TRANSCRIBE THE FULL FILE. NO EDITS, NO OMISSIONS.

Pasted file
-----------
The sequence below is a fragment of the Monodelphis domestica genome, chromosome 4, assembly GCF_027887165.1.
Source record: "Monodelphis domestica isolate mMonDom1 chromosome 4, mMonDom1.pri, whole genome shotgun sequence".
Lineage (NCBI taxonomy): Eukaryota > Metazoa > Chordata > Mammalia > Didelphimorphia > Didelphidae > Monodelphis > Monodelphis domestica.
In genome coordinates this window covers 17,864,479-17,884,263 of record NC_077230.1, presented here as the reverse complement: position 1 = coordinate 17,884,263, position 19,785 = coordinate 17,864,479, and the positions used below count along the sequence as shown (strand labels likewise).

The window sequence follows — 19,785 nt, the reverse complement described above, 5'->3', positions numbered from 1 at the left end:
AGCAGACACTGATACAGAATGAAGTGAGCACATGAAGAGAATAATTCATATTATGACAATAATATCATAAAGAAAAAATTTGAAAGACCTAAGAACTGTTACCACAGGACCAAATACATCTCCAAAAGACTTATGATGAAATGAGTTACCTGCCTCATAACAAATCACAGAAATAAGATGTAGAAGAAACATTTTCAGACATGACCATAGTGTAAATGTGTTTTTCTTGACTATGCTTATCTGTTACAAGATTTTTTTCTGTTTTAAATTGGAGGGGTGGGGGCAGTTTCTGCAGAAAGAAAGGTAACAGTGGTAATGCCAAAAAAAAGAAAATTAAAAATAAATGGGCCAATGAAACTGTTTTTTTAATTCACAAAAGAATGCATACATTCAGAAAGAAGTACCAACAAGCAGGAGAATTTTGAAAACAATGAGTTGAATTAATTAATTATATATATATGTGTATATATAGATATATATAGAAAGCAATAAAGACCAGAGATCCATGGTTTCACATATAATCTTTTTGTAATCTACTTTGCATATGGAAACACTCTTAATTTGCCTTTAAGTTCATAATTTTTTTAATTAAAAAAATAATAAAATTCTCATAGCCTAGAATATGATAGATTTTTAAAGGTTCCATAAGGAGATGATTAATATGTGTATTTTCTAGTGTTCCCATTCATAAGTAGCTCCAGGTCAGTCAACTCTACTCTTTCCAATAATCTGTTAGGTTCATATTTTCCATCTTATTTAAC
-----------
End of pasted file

The sequence below is a fragment of the Monodelphis domestica genome, chromosome 4, assembly GCF_027887165.1.
Source record: "Monodelphis domestica isolate mMonDom1 chromosome 4, mMonDom1.pri, whole genome shotgun sequence".
Lineage (NCBI taxonomy): Eukaryota > Metazoa > Chordata > Mammalia > Didelphimorphia > Didelphidae > Monodelphis > Monodelphis domestica.
In genome coordinates this window covers 17,864,479-17,884,263 of record NC_077230.1, presented here as the reverse complement: position 1 = coordinate 17,884,263, position 19,785 = coordinate 17,864,479, and the positions used below count along the sequence as shown (strand labels likewise).

The window sequence follows — 19,785 nt, the reverse complement described above, 5'->3', positions numbered from 1 at the left end:
AGCAGACACTGATACAGAATGAAGTGAGCACATGAAGAGAATAATTCATATTATGACAATAATATCATAAAGAAAAAATTTGAAAGACCTAAGAACTGTTACCACAGGACCAAATACATCTCCAAAAGACTTATGATGAAATGAGTTACCTGCCTCATAACAAATCACAGAAATAAGATGTAGAAGAAACATTTTCAGACATGACCATAGTGTAAATGTGTTTTTCTTGACTATGCTTATCTGTTACAAGATTTTTTTCTGTTTTAAATTGGAGGGGTGGGGGCAGTTTCTGCAGAAAGAAAGGTAACAGTGGTAATGCCAAAAAAAAGAAAATTAAAAATAAATGGGCCAATGAAACTGTTTTTTTAATTCACAAAAGAATGCATACATTCAGAAAGAAGTACCAACAAGCAGGAGAATTTTGAAAACAATGAGTTGAATTAATTAATTATATATATATGTGTATATATAGATATATATAGAAAGCAATAAAGACCAGAGATCCATGGTTTCACATATAATCTTTTTGTAATCTACTTTGCATATGGAAACACTCTTAATTTGCCTTTAAGTTCATAATTTTTTTAATTAAAAAAATAATAAAATTCTCATAGCCTAGAATATGATAGATTTTTAAAGGTTCCATAAGGAGATGATTAATATGTGTATTTTCTAGTGTTCCCATTCATAAGTAGCTCCAGGTCAGTCAACTCTACTCTTTCCAATAATCTGTTAGGTTCATATTTTCCATCTTATTTAAC